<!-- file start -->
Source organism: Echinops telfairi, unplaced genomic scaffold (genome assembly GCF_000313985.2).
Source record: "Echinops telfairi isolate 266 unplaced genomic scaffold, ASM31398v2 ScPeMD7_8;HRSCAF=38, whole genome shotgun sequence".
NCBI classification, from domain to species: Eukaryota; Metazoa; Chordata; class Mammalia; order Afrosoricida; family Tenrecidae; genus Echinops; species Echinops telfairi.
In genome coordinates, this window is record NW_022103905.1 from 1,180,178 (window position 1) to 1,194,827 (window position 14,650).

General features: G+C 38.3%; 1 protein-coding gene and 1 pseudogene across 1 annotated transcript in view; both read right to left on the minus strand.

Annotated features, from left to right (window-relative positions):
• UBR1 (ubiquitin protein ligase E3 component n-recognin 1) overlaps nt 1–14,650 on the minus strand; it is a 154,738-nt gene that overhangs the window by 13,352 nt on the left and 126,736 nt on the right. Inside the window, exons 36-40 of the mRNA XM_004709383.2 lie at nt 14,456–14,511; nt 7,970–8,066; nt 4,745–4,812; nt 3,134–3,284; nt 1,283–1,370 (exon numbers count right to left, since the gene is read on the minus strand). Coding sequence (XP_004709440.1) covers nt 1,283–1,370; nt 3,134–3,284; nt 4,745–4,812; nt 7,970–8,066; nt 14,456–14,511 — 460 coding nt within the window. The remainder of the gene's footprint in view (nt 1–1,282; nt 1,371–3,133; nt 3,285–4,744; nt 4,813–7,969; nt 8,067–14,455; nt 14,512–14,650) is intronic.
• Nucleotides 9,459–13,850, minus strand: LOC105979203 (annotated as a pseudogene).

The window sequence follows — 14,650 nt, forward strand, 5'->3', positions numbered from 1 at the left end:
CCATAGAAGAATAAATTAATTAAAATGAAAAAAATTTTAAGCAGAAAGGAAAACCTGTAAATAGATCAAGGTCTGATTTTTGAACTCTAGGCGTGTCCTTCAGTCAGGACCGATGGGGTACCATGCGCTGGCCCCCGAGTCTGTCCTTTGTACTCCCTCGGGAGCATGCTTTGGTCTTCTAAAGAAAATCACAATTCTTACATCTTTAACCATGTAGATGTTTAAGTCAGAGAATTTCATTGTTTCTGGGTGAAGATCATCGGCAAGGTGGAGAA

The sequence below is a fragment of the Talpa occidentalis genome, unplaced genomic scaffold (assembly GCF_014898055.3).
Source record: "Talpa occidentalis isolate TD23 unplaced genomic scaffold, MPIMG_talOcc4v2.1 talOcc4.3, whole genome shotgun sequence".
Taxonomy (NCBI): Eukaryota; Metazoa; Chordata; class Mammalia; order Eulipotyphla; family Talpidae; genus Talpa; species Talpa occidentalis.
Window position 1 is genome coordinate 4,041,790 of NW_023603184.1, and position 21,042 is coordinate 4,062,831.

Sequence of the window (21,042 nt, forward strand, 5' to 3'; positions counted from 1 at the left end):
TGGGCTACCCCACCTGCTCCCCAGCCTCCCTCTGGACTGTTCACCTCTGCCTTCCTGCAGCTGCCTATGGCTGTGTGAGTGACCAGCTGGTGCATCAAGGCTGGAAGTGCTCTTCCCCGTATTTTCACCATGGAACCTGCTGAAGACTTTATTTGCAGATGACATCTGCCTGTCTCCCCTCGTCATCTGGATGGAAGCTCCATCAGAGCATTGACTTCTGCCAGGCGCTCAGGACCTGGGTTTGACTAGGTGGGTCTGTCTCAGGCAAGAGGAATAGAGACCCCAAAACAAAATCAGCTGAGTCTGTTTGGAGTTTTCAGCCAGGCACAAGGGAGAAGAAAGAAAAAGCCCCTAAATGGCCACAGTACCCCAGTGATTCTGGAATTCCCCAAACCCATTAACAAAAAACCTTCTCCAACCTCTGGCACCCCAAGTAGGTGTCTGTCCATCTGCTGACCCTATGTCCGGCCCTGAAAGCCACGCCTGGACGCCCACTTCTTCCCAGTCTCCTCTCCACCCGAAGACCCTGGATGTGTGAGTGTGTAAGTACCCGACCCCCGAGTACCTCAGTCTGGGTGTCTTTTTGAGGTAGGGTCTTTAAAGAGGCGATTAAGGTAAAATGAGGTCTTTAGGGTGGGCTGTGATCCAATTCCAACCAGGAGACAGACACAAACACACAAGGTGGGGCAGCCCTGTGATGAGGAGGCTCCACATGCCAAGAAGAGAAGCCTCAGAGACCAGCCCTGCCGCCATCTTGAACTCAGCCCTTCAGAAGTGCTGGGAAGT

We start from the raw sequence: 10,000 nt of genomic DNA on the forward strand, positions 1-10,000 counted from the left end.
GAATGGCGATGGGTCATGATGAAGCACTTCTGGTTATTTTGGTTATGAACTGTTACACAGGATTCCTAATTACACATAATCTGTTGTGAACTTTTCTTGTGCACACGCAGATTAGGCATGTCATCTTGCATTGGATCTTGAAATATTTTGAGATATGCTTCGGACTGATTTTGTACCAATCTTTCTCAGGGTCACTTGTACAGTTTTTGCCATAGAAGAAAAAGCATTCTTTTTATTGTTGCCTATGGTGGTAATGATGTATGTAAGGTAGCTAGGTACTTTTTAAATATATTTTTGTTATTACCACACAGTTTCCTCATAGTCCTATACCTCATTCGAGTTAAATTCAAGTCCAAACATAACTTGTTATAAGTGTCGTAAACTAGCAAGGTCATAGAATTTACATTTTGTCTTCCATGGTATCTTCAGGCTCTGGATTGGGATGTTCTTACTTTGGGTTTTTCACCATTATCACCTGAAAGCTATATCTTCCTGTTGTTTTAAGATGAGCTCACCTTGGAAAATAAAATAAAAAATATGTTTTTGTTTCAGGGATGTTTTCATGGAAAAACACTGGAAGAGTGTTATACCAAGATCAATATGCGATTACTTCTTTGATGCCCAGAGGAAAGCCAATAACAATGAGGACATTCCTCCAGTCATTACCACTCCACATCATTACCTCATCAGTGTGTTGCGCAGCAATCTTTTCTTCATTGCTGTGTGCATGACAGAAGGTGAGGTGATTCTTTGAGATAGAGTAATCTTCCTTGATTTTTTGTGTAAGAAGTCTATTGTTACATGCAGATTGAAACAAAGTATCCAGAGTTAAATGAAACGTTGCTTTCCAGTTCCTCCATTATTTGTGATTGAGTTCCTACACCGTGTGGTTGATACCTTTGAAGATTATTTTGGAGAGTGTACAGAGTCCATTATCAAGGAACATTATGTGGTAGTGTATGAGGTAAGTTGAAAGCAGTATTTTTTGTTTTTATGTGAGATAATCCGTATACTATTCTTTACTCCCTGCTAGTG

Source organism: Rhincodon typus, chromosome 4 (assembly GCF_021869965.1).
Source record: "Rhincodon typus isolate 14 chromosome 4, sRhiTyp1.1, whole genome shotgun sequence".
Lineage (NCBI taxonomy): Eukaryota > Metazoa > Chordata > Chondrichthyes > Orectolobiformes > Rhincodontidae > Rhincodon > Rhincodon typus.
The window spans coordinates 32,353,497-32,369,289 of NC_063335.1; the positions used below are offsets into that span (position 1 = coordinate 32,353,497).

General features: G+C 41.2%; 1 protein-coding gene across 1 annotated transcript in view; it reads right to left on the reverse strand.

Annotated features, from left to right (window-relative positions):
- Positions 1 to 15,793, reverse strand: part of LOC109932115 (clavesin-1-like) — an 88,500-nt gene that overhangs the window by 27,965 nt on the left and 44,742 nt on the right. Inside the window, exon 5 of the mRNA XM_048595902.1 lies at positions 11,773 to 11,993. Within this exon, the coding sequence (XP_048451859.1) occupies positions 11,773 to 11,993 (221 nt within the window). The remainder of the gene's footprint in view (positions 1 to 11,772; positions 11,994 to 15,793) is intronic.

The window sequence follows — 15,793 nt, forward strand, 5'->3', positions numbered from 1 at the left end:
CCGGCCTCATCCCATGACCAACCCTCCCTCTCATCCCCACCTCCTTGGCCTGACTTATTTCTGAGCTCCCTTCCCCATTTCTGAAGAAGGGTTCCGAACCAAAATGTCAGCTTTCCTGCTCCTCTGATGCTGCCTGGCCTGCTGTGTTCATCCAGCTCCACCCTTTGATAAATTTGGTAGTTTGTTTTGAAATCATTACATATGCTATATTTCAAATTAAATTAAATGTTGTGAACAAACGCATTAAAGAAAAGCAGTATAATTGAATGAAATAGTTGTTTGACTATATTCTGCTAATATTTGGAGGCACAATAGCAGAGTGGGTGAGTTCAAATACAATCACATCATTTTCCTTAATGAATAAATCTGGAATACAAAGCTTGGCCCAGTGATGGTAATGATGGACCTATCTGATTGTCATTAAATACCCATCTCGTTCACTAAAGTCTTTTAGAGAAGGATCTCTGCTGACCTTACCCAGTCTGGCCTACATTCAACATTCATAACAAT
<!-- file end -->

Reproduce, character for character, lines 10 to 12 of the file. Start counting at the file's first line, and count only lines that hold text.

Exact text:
CCATAGAAGAATAAATTAATTAAAATGAAAAAAATTTTAAGCAGAAAGGAAAACCTGTAAATAGATCAAGGTCTGATTTTTGAACTCTAGGCGTGTCCTTCAGTCAGGACCGATGGGGTACCATGCGCTGGCCCCCGAGTCTGTCCTTTGTACTCCCTCGGGAGCATGCTTTGGTCTTCTAAAGAAAATCACAATTCTTACATCTTTAACCATGTAGATGTTTAAGTCAGAGAATTTCATTGTTTCTGGGTGAAGATCATCGGCAAGGTGGAGAA

The sequence below is a fragment of the Talpa occidentalis genome, unplaced genomic scaffold (assembly GCF_014898055.3).
Source record: "Talpa occidentalis isolate TD23 unplaced genomic scaffold, MPIMG_talOcc4v2.1 talOcc4.3, whole genome shotgun sequence".